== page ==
THE TAPE CASSETTE has taken another giant step toward full acceptance as a high-fidelity medium with the first release in this format of no less than 50 items from the prestigions, low-priced Odyssey catalogue.

Odyssey, a half-price subsidiary of Columbia Records, features in its disc-catalogue some of the greatest musicians of our century - Bruno Walter, Jean-Pierre Rampal, Sir Thomas Beecham and the Bodapest Quartet, among others - as well as the fascinating excursions into 18th-century music done by the late Max Goberman for his Library of Recorded Masterpieces in the 1960s and reissued at a lower cost after his death. The first issue of Odyssey cassettes focuses on items from the sterep era and for the most part on performances that have long been accepted as classic statements of the music.

Lacking the time and space to give due attention to all 50 cassettes, I have chosen to review a few that I have long cherished in heir disc editions. A comparison of the discs with the cassettes shows, in general almost identical sonic qualities - so close, in fact, that the comparison is probably between th components used for playback (in this case, a Nakamichl 500 cassette deck and the new Shure V15 Type IV cartridge, which is particularly good on older records that have become warped and/or exposed to dust). In a few cases, the disc showed a slight advantage over the cassette at the high end - a slightly richer fiute tone, for example - and there are some cassettes from other companies such as Advent that have a more spectacular sonic impact because they are recorded on the wider-range chromium dioxide tape: But the sound of the cassettes listed below is excellent; if it sets no new standards, it easily meets those that prevail in the industry for cassettes costing twice as much.

The performances are equally excellant; in most cases, the music is part of the basic repertoire, available in numerous recordings at a level of quality where personal taste is the final determining factor, but all of the performances below can be recommended, even without considering the price, as interpretations at the highest level.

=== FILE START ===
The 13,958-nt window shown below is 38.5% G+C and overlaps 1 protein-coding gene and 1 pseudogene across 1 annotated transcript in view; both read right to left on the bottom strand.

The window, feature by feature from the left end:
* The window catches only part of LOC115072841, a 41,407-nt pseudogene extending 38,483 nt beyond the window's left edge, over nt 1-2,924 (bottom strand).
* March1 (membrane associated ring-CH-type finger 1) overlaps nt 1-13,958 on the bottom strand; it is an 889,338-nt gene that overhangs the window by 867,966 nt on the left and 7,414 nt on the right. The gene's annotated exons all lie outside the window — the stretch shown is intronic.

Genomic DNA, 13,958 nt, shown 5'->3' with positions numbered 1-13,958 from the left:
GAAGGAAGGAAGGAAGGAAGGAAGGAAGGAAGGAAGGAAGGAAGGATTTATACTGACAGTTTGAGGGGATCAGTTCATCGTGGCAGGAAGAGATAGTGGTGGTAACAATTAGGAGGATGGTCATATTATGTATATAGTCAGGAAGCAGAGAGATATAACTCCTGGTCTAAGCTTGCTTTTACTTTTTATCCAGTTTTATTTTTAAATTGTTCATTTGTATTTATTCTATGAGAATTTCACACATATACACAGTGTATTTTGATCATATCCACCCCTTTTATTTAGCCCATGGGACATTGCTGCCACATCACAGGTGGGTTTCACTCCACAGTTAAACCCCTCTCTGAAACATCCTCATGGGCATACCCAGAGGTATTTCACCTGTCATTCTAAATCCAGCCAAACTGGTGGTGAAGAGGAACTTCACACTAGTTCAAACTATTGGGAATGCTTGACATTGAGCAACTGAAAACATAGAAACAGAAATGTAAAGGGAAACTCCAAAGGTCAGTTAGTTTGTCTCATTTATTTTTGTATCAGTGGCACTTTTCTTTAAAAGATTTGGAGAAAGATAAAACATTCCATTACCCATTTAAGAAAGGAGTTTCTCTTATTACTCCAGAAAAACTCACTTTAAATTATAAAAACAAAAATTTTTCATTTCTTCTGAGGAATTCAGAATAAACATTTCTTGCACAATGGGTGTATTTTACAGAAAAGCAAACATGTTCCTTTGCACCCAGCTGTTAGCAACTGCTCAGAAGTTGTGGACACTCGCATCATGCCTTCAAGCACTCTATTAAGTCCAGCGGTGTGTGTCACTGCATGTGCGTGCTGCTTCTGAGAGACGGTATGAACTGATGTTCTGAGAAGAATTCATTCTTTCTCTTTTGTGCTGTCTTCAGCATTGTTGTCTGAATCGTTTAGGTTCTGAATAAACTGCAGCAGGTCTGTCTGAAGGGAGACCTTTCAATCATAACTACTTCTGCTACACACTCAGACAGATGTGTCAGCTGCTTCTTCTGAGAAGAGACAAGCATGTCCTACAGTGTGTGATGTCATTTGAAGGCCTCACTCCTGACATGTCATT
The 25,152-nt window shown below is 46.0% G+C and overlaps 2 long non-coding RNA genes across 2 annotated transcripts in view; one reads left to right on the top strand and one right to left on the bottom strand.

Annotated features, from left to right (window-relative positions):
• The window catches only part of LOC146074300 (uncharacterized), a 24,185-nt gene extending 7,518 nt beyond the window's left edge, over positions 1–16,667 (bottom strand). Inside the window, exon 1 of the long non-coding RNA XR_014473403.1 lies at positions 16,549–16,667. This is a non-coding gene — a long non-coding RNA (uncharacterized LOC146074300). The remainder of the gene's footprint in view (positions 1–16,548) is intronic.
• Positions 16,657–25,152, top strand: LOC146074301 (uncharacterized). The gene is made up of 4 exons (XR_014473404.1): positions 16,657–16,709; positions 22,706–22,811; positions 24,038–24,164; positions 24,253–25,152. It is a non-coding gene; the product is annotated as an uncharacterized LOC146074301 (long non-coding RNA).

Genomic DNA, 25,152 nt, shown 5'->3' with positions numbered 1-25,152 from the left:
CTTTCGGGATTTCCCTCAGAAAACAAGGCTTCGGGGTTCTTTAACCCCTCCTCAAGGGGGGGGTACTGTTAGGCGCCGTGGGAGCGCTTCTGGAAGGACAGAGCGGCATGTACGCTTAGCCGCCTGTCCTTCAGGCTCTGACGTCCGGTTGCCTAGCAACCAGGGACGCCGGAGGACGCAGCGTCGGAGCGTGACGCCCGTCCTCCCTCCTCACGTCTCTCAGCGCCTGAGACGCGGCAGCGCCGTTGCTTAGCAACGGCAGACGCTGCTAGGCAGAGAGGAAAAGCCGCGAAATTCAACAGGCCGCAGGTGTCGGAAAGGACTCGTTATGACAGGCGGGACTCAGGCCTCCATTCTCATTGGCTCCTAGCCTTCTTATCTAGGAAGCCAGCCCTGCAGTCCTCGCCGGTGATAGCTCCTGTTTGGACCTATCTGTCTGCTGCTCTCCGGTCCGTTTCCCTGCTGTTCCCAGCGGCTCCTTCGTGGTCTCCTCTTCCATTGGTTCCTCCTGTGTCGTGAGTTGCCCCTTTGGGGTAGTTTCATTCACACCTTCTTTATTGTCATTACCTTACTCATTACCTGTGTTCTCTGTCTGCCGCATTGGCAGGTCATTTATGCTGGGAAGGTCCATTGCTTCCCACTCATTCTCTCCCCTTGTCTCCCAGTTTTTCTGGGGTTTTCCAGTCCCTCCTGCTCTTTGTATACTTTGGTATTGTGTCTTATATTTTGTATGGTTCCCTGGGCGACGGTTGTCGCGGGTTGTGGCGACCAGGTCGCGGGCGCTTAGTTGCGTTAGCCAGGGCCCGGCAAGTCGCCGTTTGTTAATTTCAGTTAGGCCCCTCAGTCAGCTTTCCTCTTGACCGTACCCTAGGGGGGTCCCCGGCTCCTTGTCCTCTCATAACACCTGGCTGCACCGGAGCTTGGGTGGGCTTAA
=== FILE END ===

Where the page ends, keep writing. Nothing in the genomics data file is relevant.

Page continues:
From Bruno Walter and the Columbia Symphony, an ad hoc recording orchestra that was assembled specially for him in the final years of his life, I have heard and recommend the warmly lyric, beautifully delineated performances of Dvorak's Ninth (New World) Symphony (Odyssey YT 30045) and the same composer's Eighth Symphony (YT 33231), which lacks a nickname but has even more charm than the better-known, later work. In Mahler's First Symphony (YT30047). Walter encounters strong competition from Jascha Horenstein conducting the London Symphony Orchestra (Advent cassette D 1019). Walter's interpretation and sound are beautiful, but Horenstein's recording has more clarity and impact, and his treatment of the work's dramatic conclusion is overwhelming. I would not want to part with either version, but if I had to live with only one, it would be Horenstein.

Jean-Pierre Rampal, particularly when he has Robert Veyron-Lacroix with him at the harpsichord, leaves the listener with no agency of choice at all. A comparison of their performance of the complete Bach flute sonatas (Odyssey YT 34630 and 34631, two cassettes) with the recently issuse Deutsche Grammophon Archiv edition by flutist Aurele Nicolet and Harpsichordist Karl Richter (Archiv $310 368 and 369, two cassettes) shows Rampal in a class by himself, both for pure technique and for comprehension of the music's emotional implications. This is true despite the outstanding quality and scholarly precision of the Archiv production and the fact that, unlike Odyssey, Deutsche Grammophon includes a booklet of program notes with each cassette.

Rampal and Veyron-Lacroix deliver the same high level of musicianship in the complete flute sonatas of Handel (Odyssey YT 32371 and 32372, two cassettes), gracefully melodic music which is still not as well known as it deserves presents most attractively. On Odyssey YT 32890, which presents two flute concertos by Bach and two by Telemann, Rampal's exquisite solo work makes the orchestral contribution (by Karl Ristempart and the Saar Radio' Chamber Orchestra) sound a bit routine, but at its worst this recording is quite adequate and at its best it superb.